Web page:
I am an Associate Professor of History and Women’s, Gender, and Sexuality Studies at the State University of New York at New Paltz. I earned my B.A. in history and women’s studies at the University of Wisconsin-Madison and Ph.D. in history at the University of North Carolina at Chapel Hill. I teach and publish in the areas of Native American history, U.S. women’s history, and feminist pedagogy. Some of my recent work has appeared in Women’s History Review, Journal of Family History, and Atlantis: Critical Studies in Gender, Culture, & Social Justice. 

Meg Devlin with her WGSS students
This picture: WGSS Senior Seminar at SUNY New Paltz 2016. Picture at top of page: History Seminar students at an undergraduate research conference at SUNY Plattsburgh 2016.

Teaching Philosophy & Practices

The years between the completion of my doctorate and my hire at SUNY-New Paltz provided me with ample teaching experience. My efforts at these other institutions (Marist College, Ulster County Community College, Mount Saint Mary College, and Dutchess Community College) prepared me well for my work at SUNY-New Paltz. Many of the students I teach balance work and/or family responsibilities with their education and thus bring myriad talents and perspectives to the classroom. My role as an educator is to recognize these knowledges and then assist students in their transitions to greater analytical interpretations and academic skills. I endeavor to impart content, model close reading, demonstrate critical analysis, and assist with effective oral and written communication. At the same time, I remain educable and open to the myriad things my students have taught me.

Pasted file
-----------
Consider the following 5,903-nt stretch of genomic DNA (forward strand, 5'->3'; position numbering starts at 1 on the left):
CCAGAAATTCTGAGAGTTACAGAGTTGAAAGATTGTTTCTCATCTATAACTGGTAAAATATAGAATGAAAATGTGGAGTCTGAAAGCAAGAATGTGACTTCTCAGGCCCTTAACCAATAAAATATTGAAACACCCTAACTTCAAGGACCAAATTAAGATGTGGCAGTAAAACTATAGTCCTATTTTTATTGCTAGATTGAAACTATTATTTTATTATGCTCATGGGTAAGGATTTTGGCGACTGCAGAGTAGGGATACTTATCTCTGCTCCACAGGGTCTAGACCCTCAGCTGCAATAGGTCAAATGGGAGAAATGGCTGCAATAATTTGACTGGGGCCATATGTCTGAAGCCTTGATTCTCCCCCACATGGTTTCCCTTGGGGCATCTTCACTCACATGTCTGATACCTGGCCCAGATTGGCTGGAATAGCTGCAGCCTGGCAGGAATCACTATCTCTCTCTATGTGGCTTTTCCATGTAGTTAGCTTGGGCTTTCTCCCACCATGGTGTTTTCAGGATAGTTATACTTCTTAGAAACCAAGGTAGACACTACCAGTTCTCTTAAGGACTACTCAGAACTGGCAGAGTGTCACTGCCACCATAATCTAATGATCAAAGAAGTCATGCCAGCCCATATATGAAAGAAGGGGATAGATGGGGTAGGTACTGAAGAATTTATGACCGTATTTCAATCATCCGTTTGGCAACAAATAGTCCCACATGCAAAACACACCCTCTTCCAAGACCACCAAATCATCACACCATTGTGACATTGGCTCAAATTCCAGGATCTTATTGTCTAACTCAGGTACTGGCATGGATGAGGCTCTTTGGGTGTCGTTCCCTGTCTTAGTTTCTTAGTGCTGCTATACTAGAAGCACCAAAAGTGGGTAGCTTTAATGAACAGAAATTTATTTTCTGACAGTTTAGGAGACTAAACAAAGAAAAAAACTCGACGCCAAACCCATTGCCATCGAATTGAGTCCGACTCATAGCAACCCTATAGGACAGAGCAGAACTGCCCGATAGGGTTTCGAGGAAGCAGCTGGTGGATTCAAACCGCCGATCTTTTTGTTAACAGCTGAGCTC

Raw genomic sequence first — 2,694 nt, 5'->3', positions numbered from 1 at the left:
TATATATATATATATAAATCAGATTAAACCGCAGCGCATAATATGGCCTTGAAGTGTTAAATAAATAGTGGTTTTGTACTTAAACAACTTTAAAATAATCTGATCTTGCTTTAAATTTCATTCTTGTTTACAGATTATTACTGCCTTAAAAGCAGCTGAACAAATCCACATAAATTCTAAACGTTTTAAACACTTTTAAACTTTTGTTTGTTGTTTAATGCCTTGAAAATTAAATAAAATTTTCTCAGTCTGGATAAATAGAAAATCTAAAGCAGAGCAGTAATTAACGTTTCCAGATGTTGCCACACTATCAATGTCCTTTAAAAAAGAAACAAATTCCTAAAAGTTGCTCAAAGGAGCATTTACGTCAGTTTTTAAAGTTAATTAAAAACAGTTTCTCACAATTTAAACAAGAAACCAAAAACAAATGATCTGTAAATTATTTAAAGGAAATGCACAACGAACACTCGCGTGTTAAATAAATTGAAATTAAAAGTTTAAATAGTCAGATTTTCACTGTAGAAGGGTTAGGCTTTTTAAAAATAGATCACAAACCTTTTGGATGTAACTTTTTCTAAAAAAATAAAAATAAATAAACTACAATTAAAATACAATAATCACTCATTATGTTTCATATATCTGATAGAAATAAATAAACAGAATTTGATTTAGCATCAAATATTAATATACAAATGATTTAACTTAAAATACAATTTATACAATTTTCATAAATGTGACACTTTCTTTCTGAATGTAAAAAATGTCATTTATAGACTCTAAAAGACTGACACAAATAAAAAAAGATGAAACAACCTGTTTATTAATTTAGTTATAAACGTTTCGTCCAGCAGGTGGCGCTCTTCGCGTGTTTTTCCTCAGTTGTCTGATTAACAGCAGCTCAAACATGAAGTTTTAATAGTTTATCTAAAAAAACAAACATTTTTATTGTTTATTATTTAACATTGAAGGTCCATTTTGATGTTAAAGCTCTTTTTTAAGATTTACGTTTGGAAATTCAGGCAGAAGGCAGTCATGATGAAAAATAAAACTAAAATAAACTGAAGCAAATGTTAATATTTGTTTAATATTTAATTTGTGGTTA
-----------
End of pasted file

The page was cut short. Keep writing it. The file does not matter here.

In my courses, I try to create with my students a sense of community in the classroom and freedom to express their analyses. I do so by admitting when I do not know the answer to a question or if I have made a mistake; respectfully disagreeing with the author of a text (if indeed I do); and frequently repeating that students need not agree with my interpretation of an issue or event. The purpose of their educations is that they formulate their own understandings of the material we study. Presenting information to students through varied methods and allowing them to make sense of it in participatory ways encourages deep engagement with the course content and provides the space to develop analytical tools. I have found that creating the aforementioned sense of classroom community creates the foundation for a rich academic exchange.

Curriculum Vitae